The Ohio State University
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Written by Kate November 6, 2017
As I continue to navigate my freshman year at Ohio State, I keep thinking back to my senior year of high school. This is mostly as a result of the slew of questions I get every week from my high school friends that are just now beginning to apply to Ohio State. Just like them, I was a bit terrified. While I was sure that I would find my place here, everything was just going to be so different. Here are the three crucial pieces of advice that I tell all of my incoming friends:
1. You have found your way to the Buckeye Blog. While I might be a bit biased, I would say you are off to a great start. When I was applying to Ohio State, one of the greatest tools I had was this site and the blogs of current and former students. As I was deciding on where I wanted to apply, I made a cognizant effort to see what students thought about their school. If you can’t make the trek and visit campus, this is a great place to start. While a walk around campus would quickly sell the idea that Buckeyes love being Buckeyes, reading through these blog posts will also allow you to understand why we love our school and just how much we do.
2. Pay attention to deadlines! One of the best things that I did when applying to Ohio State was apply by the November 1 early action deadline. By applying earlier, I was able to apply for the honors program (although you could also apply for scholars). By being an honors student, I am entitled to priority scheduling and smaller class sizes. This designation has made my transition to college seamless. My introductory honors biology, psychology, and anthropology classes have 40, 29, and 15 students respectively. This has really allowed me to get to know my professors and talk to them about their (incredibly inspiring) research. Compare this to my introductory non-honors chemistry course, which boasts a few hundred students in each lecture. In addition, the early deadline automatically sets you up for consideration for some of the merit-based scholarships offered through the university.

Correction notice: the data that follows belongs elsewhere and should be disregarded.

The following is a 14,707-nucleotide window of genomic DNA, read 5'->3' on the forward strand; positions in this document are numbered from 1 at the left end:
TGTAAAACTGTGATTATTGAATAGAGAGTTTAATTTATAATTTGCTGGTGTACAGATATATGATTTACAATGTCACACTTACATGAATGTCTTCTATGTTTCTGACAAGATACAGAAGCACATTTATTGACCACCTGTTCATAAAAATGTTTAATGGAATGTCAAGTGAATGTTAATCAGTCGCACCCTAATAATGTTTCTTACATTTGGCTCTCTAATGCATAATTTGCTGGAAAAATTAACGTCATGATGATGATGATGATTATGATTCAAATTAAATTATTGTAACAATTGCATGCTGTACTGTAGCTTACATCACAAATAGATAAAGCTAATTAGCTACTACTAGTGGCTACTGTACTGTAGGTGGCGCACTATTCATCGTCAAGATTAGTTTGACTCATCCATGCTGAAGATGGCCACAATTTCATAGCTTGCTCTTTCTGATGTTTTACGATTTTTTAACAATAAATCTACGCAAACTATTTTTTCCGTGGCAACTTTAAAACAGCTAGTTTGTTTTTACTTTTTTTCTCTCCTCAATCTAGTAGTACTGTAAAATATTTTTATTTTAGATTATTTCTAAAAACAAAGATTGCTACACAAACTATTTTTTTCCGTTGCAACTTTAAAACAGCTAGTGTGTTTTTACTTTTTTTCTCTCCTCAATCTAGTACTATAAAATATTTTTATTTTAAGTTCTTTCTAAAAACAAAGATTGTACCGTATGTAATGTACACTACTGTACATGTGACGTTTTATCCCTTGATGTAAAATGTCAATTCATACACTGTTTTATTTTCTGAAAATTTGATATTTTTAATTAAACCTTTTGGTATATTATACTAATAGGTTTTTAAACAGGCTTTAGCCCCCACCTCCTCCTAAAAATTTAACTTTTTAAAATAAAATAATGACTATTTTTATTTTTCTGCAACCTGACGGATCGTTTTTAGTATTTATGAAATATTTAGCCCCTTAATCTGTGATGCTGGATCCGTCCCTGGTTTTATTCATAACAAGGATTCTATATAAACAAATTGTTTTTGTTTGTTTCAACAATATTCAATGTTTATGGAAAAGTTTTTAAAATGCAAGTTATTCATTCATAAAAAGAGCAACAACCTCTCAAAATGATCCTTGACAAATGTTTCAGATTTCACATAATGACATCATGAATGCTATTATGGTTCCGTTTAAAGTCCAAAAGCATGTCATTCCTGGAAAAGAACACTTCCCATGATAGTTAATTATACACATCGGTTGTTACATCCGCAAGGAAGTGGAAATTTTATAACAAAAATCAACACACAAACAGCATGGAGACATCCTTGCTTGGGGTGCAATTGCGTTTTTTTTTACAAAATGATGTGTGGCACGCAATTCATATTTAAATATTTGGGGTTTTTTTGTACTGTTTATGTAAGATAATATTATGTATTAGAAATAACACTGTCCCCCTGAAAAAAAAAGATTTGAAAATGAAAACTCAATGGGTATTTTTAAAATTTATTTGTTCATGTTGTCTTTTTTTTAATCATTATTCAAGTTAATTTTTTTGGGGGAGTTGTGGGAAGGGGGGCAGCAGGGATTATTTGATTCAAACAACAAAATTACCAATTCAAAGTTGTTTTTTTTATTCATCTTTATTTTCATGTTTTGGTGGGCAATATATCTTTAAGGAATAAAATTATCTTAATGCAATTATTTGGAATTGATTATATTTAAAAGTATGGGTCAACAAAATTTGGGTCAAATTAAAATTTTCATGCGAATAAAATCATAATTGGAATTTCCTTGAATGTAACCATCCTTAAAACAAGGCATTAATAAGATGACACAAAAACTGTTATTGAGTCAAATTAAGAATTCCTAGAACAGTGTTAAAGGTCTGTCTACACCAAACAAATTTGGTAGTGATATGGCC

3. Even if you don’t make it to the early deadline, it will all be okay. In high school, I was told that college professors “don’t care” about how you do and that you won’t get to know your teachers. This couldn’t be further from the truth. The fact of the matter is that you’ll need to put a bit more effort in to get them to know you. The truth is, though, that this isn’t impossible. By simply attending office hours and showing genuine interest in the class, my chemistry lecturer has come to know my name. Surprisingly, my professor seems to know a lot of student’s names, routinely calling on students in class by name when they raise their hands.
While these are just a few bits of advice, I have found that these three things have led to my seamless transition from high school to college. While it truly is a massive change in your life, it doesn’t have to be as scary as everyone makes it out to be. You’ve got this.
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